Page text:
Show-runners stealing the show from the stars as Twitter takes over

By Alicia Rancilio, AP

NEW YORK — When a new episode of ABC Family’s ��Pretty Little Liars�� airs, its show-runner, I. Marlene King, makes a point to go on Twitter to see what the fans have to say.

King is among the newest class of TV celebrities on social media: Show-runners, who are both gaining in followers and who find that social media gives back perhaps even more than they put in.

��I pay enormous attention to it,�� King said. ��I am on social media live every night when the show airs and the next day as well looking at the feedback we got regarding the episode. Yes, I have vision for the show and a creative destination where I know the show is going, but I would be foolish not to take advantage of this wonderful, giant focus group of millions of people we have each week when the show airs.��

King said social media has helped validate her decisions about the fate of certain characters on ��PLL.��

��I started falling in love with the character of Toby early on in the show,�� she said. ��We were going to follow the books and have his character die early on, but as I started to fall in love with him I noticed fans were really falling in love with him, and together as the show and the fans we decided to keep him.��

Show-runner Hart Hanson (��Bones,�� Fox) pays attention to what the fans are saying online but makes the point that not all of his viewers are using social media.

Show-runner Shonda Rhimes, whose block of prime-time ABC programming on Thursday nights ��Grey’s Anatomy,�� ��Scandal�� and ��How to Get Away with Murder�� has boosted her fame and has more than 791,000 Twitter followers, puts it into perspective with the disclaimer in the bio of her Twitter account:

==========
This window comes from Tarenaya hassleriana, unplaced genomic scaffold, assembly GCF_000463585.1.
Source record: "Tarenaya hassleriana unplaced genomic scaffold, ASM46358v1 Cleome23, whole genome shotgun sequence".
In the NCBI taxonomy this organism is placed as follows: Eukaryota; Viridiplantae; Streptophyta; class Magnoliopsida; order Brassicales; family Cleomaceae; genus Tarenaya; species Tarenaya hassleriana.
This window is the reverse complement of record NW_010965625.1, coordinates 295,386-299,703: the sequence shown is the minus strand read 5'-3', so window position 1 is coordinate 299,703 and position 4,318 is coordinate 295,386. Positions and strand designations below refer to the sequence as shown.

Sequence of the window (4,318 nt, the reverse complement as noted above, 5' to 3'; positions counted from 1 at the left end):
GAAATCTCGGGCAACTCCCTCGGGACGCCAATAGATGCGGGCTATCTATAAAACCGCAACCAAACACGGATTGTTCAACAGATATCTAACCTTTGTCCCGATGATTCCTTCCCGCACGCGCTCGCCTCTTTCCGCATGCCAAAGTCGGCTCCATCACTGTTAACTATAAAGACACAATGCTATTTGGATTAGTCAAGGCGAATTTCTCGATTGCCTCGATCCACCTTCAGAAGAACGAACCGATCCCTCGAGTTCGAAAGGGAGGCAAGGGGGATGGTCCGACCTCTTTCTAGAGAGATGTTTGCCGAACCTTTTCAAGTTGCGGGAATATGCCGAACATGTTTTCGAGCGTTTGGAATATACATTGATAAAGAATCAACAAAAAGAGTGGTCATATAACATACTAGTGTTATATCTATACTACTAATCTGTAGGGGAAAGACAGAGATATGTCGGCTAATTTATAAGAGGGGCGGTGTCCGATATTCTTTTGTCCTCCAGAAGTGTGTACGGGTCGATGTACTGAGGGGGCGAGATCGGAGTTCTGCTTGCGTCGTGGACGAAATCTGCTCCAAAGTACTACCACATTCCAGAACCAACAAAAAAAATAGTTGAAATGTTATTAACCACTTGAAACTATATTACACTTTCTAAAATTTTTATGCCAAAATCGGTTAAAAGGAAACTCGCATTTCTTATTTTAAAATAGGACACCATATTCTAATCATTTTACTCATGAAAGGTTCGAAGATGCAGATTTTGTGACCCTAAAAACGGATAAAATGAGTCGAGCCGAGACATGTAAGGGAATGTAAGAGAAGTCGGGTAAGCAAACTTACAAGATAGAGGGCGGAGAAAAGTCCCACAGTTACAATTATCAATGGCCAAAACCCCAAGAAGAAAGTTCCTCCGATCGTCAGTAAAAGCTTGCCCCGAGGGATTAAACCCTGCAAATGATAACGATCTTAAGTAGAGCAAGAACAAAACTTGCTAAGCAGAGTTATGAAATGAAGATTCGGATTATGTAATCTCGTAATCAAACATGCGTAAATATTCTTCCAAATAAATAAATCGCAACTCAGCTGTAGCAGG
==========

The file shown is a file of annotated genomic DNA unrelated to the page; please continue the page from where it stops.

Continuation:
Andrew Adashek, head of TV at Twitter, says fans who follow show-runners can get inside information they wouldn’t otherwise have access to via dropped spoilers and hints about upcoming plots.

Added Julie Plec, show-runner of The CW’s ��The Vampire Diaries�� and ��The Originals��: ��I think one thing the fans have realized is you can interact with the stars and that’s great, but the stars are sworn to secrecy and not allowed to tell you anything … If I decide I want to give something away today and tell a secret, I can because it’s my rule.��

It can also just be plain entertaining to follow these creative people.

Not everyone wants to be that accessible. ��Teen Wolf�� show-runner Jeff Davis used to be on Twitter and closed his account in December 2012.

Plec empathizes when fans get worked up about a particular storyline and feel the need to communicate that on social media.

��If I had grown up with Twitter I would’ve been just like them. I would’ve been tweeting at the ‘General Hospital’ writers being like, ‘Oh my God! How could you do that to Lucky?’�� she laughed. ��So, I get it.��

She says she often turns to Twitter herself to follow the people that she’s a fan of.